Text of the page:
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In order to be "The Last Dragon", a young martial arts student in New York trains to become a great fighter like Bruce Lee, but first he must face off against one mean, bad dude known as Sho'nuff, the Shogun of Harlem.
In New York City, a young man searches for the "master" to obtain the final level of martial arts mastery known as the glow. Along the way, he must fight a martial arts expert corrupted with power, and rescue a beautiful singer from an obsessed music promoter.Written by
Filming began April 16th, 1984. Locations include: The Victory Theater on 42nd Street, Bernstein's-on-Essex (an Oriental delicatessen used with its decor intact), the Harlem Karate Institute, a pizza restaurant in lower Manhattan, a Chinese warehouse on Walker Street in Manhattan, Super Amusements in Flushing, Queens, and an abandoned wire factory and warehouse at East 118th and East Side Highway in Manhattan. See more »
A hand-painted sign in Daddy Green's restaurant says "a slice a day keeps the docter away". See more »
I recently saw this movie for the first time, and I actually liked it.
I think I enjoyed this movie so much because it was like a time capsule of the 1980s. I remember all those songs on the soundtrack, and I remember how popular Vanity was during that time. Mostly though, I remember the b-boys. *swoon* I can totally see this movie being a hit with kids back in the day because they'd look up to Taimak's character, and breakdancing was the BOMB... I'm sure he was all the rage then. But it's kind of a positive role model type thing for the kids too, and I can see parents really digging that, thinking that this movie is a selection that'll keep the youngstaz outta trouble for an hour and forty-five minutes or whatever.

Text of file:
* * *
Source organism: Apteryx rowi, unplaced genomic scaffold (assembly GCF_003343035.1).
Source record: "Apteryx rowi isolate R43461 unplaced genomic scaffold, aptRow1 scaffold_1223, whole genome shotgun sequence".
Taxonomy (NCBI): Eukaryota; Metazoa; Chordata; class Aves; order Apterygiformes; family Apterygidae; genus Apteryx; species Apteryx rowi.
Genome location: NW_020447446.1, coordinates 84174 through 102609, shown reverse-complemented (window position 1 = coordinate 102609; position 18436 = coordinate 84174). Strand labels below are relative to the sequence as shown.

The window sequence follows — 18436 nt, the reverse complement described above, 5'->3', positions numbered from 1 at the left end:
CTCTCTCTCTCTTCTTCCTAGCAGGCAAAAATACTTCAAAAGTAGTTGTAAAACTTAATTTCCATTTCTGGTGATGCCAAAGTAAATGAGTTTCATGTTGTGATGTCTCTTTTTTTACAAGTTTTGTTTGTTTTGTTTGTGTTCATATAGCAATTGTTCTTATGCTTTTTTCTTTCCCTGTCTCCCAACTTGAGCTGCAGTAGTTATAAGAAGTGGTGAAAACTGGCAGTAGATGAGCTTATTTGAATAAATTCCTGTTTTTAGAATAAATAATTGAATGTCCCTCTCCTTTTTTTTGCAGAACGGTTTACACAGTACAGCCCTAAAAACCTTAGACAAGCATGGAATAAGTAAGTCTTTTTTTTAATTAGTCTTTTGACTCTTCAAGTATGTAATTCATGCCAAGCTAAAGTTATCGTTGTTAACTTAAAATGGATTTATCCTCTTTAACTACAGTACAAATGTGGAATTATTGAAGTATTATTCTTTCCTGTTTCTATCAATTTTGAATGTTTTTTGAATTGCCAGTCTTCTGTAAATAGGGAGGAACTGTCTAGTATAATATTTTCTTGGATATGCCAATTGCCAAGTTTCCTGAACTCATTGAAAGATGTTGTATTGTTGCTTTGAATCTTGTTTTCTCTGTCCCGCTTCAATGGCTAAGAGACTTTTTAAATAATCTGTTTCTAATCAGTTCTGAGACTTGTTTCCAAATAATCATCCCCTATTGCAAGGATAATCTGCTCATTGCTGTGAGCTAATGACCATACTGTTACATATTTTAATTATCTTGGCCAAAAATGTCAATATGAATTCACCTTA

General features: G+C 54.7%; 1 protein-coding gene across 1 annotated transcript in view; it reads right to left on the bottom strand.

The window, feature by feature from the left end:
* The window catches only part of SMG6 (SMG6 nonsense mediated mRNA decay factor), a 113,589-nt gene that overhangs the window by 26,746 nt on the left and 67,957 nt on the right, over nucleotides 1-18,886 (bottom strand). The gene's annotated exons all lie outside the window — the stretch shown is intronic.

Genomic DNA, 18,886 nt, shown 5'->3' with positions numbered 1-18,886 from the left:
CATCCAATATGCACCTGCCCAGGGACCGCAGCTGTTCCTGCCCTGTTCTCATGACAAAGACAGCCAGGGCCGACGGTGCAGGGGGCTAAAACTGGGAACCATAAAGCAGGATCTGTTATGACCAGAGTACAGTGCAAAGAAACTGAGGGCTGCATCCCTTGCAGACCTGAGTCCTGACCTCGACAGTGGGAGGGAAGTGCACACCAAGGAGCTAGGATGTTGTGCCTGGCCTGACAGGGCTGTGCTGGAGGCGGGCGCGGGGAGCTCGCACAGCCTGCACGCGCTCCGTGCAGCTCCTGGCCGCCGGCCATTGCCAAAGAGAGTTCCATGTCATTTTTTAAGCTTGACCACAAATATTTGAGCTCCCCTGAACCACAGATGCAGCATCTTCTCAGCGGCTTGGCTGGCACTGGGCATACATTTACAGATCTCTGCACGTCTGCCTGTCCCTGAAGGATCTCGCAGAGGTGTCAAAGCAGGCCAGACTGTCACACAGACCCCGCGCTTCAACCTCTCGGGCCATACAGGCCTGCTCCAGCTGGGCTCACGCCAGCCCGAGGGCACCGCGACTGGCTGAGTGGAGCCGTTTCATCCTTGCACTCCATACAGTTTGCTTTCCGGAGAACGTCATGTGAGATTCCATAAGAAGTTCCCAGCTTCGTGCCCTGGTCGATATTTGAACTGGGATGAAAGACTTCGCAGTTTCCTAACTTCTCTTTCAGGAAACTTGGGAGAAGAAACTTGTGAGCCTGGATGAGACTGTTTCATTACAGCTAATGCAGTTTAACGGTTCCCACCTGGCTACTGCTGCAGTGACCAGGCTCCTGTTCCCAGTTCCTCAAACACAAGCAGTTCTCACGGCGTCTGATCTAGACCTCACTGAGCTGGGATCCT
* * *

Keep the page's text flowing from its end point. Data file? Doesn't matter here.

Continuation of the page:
> This is an action packed movie. There is never a dull minute from the time we see the opening scene of the Tae Kwon Do exercises, to the final "battle" between good and evil, there's something keeping you there and interested. I think Bruce Leroy's little brother almost steals the show, because he's such a scam artist. He's like a very young wisecracking Chris Tucker-type or somebody. That kid is hilarious. He's obviously hip, and aware of what's cool during that time. He's also got a crush on Laura (Vanity)... Who wouldn't? He's a red-blooded American boy!
The most meaningful part of this movie for me was the thing with the brothers... The bridging of the gap between the brothers. That was really special, because Bruce Leroy Green in all his naivete really was very different from his little bro... Like, there's a cultural GAP between them or something!
I'd recommend this movie to anyone who has a passion for the roots of hip-hop, graffiti (and there is a BUNCH to be seen around the sets) or urban culture, martial arts, or just a well told funny story. It is a comedy--it's even a comedy from the eighties, so get ready to see some multi-colored, checkerboard, neon green, and bright orange patterned madness--but know that this movie has its message too. I kinda think movies like this are quite rare. It isn't often you get to see a young man become a hero of his own accord.
But, you know... I couldn't be sure if the Sho'Nuff character wasn't really Busta' Rhymes or somebody... =P
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